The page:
You see, I'm an oldtimer. After sixty years I still see a story as a play. The characters are on an imaginary stage and I'm a member of the audience. I just try to get them to show themselves. This can be very limiting. On the other hand, I think it narrows down the focus.

T: So you needed a more objective approach to get you going.
EVANS: Right. So I decided to see the whole world through the yes of a nine-year-old that was me. Anything the boy couldn't comprehend at the time, I just left out. I tried to do as little interpreting as possible. It was like the title. I don't explain where
that phrase 0 Time in Your Flight comes from because I never knew it was from a poem when I was a boy. it was just something my mother said. This has been one of the main tenets of my writing all along: It's far better to have a reader miss a point than hit him over the head with it. If you get the reader concluding, "I know what that character is up to," then you've got participation. The reader becomes part of the story when he's seeing around corners.

T: I imagine writing novels for young people would have helped you learn that approach pretty quickly.
EVANS: Yes, it's been very helpful. I've often though that.
T: And it would also force you to simplify your language.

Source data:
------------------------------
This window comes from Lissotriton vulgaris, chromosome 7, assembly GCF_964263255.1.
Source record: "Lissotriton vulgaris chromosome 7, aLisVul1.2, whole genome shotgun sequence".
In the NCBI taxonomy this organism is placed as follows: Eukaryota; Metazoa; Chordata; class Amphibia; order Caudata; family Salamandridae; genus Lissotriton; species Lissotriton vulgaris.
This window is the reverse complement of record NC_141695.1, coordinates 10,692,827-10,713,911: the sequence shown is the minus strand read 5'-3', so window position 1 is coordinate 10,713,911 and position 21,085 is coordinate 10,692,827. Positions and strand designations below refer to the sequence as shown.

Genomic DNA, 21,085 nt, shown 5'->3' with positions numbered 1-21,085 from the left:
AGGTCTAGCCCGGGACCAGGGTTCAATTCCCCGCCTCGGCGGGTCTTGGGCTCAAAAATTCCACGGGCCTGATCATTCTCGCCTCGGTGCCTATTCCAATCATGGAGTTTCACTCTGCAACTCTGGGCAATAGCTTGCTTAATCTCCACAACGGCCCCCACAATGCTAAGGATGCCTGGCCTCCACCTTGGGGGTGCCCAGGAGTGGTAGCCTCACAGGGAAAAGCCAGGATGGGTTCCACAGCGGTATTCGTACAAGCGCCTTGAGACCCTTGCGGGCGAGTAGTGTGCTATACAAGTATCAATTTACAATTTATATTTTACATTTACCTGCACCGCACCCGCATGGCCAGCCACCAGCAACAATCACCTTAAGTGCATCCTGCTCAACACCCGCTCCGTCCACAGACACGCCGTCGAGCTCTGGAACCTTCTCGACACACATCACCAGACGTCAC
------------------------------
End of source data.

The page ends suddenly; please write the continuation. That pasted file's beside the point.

EVANS: Exactly. Now if I was running one of those creative writing courses in a university, I would have an exercise where people tell stories in Basic English. English has taken on far too many words. There are too many tools.
I know an old chap who retired near here who used to be a big time businessman. One day he decided he was going to take up carpentry. So he goes out and buys several hundred dollars worth of electric tools. But this is a guy who can't even sharpen a hand saw or a chisel! Both my grandfather and father were excellent carpenters even though they had very few tools. They knew how to sharpen them! By golly, they knew how to use them and when not to use them.
It's the same with language. We've got all these words, all these tools. Think of one of the Lake poets writing on the death of a child, then think of Issa, the Japanese poet in the 1500s. Issa on the death of his child uses only twelve words. Whenever I recite it, it still moves me:
Dew evaporates
All our world is dew
So dear, so fleeting

T: Reviews as far back as the 1920s mention your "spare, lean and vigorous style." Did you have to learn to write that way?